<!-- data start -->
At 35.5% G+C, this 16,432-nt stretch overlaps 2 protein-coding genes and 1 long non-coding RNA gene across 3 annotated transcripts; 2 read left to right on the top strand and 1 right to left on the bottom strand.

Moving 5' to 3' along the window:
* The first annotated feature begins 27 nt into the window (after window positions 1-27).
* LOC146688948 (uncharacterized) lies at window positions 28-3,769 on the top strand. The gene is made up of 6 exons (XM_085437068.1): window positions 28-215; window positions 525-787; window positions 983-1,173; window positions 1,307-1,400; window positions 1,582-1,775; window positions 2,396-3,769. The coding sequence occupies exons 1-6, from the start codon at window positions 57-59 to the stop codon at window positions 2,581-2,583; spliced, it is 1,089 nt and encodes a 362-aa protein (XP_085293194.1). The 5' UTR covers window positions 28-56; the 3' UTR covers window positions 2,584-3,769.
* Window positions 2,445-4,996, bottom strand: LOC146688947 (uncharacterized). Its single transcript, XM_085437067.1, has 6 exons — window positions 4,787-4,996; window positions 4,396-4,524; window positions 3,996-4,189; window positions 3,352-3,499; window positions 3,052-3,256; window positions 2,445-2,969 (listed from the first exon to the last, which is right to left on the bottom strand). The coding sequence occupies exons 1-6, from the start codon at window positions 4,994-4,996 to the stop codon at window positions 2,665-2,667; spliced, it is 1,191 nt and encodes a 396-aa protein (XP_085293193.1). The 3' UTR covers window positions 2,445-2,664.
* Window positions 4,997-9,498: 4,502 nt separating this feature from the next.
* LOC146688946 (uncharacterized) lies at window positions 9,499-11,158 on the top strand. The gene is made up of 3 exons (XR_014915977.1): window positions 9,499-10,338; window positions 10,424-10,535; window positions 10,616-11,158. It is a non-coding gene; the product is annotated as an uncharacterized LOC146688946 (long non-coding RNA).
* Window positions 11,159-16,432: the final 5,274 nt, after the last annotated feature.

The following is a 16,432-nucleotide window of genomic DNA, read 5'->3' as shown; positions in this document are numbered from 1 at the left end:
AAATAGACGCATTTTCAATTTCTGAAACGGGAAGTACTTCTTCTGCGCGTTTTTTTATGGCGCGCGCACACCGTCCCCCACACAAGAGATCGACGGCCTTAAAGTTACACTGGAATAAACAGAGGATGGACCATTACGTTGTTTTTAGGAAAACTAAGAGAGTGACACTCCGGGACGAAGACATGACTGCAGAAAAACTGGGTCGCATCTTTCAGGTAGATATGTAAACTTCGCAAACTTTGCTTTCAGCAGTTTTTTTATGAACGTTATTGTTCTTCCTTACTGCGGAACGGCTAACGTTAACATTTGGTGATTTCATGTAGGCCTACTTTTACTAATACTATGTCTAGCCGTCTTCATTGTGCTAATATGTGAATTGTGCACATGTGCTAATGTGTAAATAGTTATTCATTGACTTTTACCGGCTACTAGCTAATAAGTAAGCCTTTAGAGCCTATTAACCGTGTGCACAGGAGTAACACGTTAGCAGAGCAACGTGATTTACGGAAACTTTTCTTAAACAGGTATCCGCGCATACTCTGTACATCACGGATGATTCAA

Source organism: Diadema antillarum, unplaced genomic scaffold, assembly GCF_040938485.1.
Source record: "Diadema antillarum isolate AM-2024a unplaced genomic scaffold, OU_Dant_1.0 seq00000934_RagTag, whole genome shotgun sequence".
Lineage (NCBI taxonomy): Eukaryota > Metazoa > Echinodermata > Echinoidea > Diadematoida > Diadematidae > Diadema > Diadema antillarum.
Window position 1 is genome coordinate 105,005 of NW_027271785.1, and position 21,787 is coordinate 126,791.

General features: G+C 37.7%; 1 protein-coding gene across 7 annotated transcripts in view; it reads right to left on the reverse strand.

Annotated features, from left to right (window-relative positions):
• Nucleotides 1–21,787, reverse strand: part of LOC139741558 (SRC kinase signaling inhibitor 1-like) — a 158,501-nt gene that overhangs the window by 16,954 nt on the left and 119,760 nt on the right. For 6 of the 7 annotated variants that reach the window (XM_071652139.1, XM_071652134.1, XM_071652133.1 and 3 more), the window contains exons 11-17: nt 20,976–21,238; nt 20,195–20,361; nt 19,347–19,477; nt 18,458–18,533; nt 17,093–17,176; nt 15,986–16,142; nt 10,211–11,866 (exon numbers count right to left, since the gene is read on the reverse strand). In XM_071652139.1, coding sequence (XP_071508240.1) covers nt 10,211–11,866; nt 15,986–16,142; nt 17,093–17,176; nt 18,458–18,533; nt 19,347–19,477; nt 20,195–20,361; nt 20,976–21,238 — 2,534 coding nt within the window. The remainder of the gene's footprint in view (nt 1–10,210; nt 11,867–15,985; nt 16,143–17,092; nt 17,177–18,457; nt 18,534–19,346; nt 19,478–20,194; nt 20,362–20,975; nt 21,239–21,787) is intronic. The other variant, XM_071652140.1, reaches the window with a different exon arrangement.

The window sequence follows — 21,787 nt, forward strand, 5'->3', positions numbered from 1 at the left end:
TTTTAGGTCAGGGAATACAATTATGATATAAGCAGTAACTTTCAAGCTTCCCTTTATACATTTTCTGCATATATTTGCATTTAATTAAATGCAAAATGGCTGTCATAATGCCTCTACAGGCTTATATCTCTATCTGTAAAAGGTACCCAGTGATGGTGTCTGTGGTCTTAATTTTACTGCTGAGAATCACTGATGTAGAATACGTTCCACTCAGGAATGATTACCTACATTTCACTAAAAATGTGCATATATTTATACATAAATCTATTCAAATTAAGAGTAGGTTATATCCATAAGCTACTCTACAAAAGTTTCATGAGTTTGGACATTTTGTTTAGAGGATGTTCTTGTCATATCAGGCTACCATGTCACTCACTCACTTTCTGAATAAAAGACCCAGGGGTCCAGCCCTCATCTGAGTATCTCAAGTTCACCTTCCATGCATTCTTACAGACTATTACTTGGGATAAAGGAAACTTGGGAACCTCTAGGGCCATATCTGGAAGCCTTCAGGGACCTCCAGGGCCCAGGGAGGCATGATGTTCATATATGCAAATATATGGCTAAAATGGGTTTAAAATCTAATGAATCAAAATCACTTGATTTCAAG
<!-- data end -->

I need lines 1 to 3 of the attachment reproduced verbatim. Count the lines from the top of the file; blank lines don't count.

At 35.5% G+C, this 16,432-nt stretch overlaps 2 protein-coding genes and 1 long non-coding RNA gene across 3 annotated transcripts; 2 read left to right on the top strand and 1 right to left on the bottom strand.

Moving 5' to 3' along the window:
* The first annotated feature begins 27 nt into the window (after window positions 1-27).